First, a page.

39. 39. Consalvi V, Chiaraluce R, Giangiacomo L, Scandurra R, Christova P, et al. (2000) Thermal unfolding and conformational stability of the recombinant domain II of glutamate dehydrogenase from the hyperthermophile Thermotoga maritima. Protein Engineering 13: 501–507.
  40. 40. Arnold FH (1988) Protein design for non-aqueous solvents. Protein Engineering 2: 21–25.
  41. 41. Sieber V, Pluckthun A, Schmid FX (1998) Selecting proteins with improved stability by a phage-based method. Nature Biotechnology 16: 955–960.
  42. 42. Cowan DA (1997) Thermophilic proteins: stability and function in aqueous and organic solvents. Comparative biochemistry and physiology Part A, Physiology 118: 429–438.
  43. 43. Kim S, Lee SB (2008) Soluble expression of archaeal proteins in Escherichia coli by using fusion-partners. Protein Expression and Purification 62: 116–119.
  44. 44. Kube J, Brokamp C, Machielsen R, Oost J, Maerkl H (2006) Influence of temperature on the production of an archaeal thermoactive alcohol dehydrogenase from Pyrococcus furiosus with recombinant Escherichia coli. Extremophiles 10: 221–227.
  45. 45. Dashivets T, Wood N, Hergersberg C, Buchner J, Haslbeck M (2009) Rapid Matrix-Assisted Refolding of Histidine-Tagged Proteins. ChemBioChem 10: 869–876.
  46. 46. Romero PA, Arnold FH (2009) Exploring protein fitness landscapes by directed evolution. Nature Reviews Molecular Cell Biology 10: 866–876.
  47. 47. Liu Y, Koh CMJ, Sun L, Ji L (2011) Tartronate Semialdehyde Reductase Defines a Novel Rate-Limiting Step in Assimilation and Bioconversion of Glycerol in Ustilago maydis. Plos One 6: e16438.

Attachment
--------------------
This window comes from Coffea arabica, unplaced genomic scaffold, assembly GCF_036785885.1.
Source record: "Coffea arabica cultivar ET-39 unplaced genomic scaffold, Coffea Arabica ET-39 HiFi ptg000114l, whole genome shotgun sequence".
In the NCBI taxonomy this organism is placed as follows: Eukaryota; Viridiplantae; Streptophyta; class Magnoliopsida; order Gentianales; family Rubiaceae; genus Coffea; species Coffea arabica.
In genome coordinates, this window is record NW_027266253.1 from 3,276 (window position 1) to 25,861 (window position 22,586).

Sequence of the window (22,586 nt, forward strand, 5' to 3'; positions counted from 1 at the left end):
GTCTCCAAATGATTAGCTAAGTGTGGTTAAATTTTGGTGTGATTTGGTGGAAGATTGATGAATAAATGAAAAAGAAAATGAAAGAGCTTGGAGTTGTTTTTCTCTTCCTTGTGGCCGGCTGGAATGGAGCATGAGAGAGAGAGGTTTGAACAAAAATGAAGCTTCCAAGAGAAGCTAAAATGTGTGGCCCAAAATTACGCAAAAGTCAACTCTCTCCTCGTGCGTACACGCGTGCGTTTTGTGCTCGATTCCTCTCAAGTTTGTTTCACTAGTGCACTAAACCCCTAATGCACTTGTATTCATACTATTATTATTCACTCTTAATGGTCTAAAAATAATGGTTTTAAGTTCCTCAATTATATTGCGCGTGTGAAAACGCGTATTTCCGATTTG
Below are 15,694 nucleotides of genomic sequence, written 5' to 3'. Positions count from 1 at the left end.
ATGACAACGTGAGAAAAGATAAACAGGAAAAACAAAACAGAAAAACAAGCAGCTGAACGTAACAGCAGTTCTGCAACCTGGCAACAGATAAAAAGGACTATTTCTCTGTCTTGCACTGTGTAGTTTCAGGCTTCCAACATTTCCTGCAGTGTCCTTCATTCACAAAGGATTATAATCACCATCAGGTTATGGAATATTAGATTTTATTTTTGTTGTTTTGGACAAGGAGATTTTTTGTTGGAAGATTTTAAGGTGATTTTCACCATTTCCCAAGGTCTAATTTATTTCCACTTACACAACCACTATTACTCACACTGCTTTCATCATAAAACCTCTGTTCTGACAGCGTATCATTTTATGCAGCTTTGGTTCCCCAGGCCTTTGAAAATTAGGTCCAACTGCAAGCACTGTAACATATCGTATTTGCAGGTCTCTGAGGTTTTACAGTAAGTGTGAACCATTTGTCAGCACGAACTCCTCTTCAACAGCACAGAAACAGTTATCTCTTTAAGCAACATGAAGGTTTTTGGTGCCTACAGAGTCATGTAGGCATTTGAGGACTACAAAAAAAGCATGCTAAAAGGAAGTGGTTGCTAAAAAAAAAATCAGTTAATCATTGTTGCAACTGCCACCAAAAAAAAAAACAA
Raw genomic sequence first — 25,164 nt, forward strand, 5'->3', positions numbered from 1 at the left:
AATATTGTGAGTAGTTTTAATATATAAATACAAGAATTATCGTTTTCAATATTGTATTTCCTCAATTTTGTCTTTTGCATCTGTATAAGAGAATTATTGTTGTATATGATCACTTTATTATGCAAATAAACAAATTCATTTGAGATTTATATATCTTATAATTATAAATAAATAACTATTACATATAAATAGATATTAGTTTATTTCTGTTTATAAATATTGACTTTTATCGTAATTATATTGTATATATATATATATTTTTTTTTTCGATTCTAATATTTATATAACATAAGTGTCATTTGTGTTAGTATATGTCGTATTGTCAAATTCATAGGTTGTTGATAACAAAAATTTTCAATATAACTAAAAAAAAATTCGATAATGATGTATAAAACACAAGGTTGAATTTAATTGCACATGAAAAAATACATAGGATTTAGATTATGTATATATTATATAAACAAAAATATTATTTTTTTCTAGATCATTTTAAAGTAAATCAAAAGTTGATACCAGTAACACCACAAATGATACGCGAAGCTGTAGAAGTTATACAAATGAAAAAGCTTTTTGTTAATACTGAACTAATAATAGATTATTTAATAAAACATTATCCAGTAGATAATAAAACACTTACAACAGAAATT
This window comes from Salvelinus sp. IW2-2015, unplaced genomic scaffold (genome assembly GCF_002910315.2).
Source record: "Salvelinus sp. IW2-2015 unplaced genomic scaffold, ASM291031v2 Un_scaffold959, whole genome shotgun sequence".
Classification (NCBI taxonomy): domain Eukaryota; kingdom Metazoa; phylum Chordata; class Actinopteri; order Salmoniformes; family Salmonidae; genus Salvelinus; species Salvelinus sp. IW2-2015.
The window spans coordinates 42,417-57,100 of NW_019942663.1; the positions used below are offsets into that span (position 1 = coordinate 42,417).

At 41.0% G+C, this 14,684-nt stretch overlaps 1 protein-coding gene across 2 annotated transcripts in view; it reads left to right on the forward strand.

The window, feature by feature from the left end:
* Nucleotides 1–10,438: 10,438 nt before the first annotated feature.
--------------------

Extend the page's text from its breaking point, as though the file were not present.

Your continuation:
48. 48. Hedrick JL, Sallach HJ (1964) The nonoxidative decarboxylation of hydroxypyruvate in mammalian systems. Archives of Biochemistry and Biophysics 105: 261–269.
  49. 49. Ruszczycky MW, Anderson VE (2004) Tartrate dehydrogenase reductive decarboxylation: stereochemical generation of diastereotopically deuterated hydroxymethylenes. Bioorganic Chemistry 32: 51–61.
  50. 50. Ogawa J, Shimizu S (2002) Industrial microbial enzymes: their discovery by screening and use in large-scale production of useful chemicals in Japan. Current Opinion in Biotechnology 13: 367–375.
  51. 51. Richter N, Neumann M, Liese A, Wohlgemuth R, Eggert T, et al. (2009) Characterisation of a Recombinant NADP-Dependent Glycerol Dehydrogenase from Gluconobacter oxydans and its Application in the Production of L-Glyceraldehyde. ChemBioChem 10: 1888–1896.
  52. 52. Yamanaka Y, Kazuoka T, Yoshida M, Yamanaka K, Oikawa T, et al. (2002) Thermostable aldehyde dehydrogenase from psychrophile, Cytophaga sp. KUC-1: enzymological characteristics and functional properties. Biochemical and Biophysical Research Communications 298: 632–637.
  53. 53. Kato T, Miyanaga A, Kanaya S, Morikawa M (2010) Gene cloning and characterization of an aldehyde dehydrogenase from long-chain alkane-degrading Geobacillus thermoleovorans B23. Extremophiles 14: 33–39.
  54. 54. Imanaka T, Ohta T, Sakoda H, Widhyastuti N, Matsuoka M (1993) Cloning, nucleotide sequence, and efficient expression of the gene coding for thermostable aldehyde dehydrogenase from Bacillus stearothermophilus, and characterization of the enzyme. Journal of Fermentation and Bioengineering 76: 161–167.